Rigging jacklines - Page 2 - SailNet Community
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post #11 of 55 Old 02-08-2011
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Originally Posted by ilikerust View Post
I'd love to see pictures of what you've rigged as far as jacklines.
Below is what ours look like. We run one down each side of the deck, attached to the bow cleats at the bow and clipped to our perforated aluminum toe-rail toward the stern. We've found that adding a few twists in the jackline (if they're webbing) makes it easier to pick-up when trying to clip in. I'm also a fan of carrying two tether of different lengths so you have flexibility and security in terms how far you can move from the jackline to work.

Instead of adding a separate jackine in the cockpit, why not just add one or two strategically placed D-rings/padeyes that have backing plates for holding power? That way you can just clip your tether to the d-ring and have mobility in the cockpit without being able to be tossed over. Unless you have an abnormally large cockpit, I can't see why this would work and it would actually cut down on clutter. I plan to add one to my cockpit this spring so I don't have to clip to the highside toe rail when in the cockpit.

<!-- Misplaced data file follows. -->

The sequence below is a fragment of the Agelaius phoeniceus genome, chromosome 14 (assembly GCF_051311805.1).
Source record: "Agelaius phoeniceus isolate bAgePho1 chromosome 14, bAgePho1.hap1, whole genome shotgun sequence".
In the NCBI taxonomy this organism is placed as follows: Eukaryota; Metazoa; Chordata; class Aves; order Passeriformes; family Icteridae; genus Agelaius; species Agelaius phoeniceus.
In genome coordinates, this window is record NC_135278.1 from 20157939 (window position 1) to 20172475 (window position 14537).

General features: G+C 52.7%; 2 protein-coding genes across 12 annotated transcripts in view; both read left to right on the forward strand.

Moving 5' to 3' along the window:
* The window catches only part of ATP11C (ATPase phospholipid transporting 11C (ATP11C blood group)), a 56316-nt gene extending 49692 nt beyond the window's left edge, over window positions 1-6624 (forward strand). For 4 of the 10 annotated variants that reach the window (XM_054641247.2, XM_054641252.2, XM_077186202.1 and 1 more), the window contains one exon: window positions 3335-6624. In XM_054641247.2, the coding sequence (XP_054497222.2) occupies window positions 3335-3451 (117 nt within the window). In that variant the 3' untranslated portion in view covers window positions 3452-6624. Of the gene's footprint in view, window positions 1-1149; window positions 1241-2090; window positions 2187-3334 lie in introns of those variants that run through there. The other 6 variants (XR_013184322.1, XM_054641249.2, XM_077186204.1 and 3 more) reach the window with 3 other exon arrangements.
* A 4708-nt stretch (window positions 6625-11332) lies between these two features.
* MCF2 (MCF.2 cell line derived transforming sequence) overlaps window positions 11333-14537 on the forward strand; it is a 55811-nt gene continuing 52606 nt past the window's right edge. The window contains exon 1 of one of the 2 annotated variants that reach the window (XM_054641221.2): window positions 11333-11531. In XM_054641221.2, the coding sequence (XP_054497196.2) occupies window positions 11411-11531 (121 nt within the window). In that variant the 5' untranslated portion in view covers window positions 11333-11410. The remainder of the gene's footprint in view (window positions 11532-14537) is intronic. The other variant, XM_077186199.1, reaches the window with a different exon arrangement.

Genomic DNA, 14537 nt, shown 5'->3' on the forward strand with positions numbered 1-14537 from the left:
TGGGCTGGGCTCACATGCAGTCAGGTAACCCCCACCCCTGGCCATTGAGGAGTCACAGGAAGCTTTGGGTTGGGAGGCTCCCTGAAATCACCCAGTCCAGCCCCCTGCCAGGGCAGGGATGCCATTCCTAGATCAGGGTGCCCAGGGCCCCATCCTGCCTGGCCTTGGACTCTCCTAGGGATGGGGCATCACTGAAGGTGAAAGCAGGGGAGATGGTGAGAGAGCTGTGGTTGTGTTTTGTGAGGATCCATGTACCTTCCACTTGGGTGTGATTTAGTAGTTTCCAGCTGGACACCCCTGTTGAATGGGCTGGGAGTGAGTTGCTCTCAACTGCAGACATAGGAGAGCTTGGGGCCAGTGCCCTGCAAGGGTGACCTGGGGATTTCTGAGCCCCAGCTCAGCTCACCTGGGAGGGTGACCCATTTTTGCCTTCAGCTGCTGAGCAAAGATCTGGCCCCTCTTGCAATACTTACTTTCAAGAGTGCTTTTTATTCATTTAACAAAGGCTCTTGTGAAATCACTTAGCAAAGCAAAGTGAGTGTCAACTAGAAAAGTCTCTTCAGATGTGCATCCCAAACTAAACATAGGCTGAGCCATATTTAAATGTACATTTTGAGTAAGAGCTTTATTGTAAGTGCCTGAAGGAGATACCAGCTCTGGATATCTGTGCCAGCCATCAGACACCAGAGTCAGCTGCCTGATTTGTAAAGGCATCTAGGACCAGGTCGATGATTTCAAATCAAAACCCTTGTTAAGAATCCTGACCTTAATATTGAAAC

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Last edited by kwaltersmi; 02-08-2011 at 12:04 PM.
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post #12 of 55 Old 02-08-2011
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Quote:
Originally Posted by kwaltersmi View Post
Below is what ours look like. We run one down each side of the deck, attached to the bow cleats at the bow and clipped to our perforated aluminum toe-rail toward the stern. We've found that adding a few twists in the jackline (if they're webbing) makes it easier to pick-up when trying to clip in. I'm also a fan of carrying two tether of different lengths so you have flexibility and security in terms how far you can move from the jackline to work.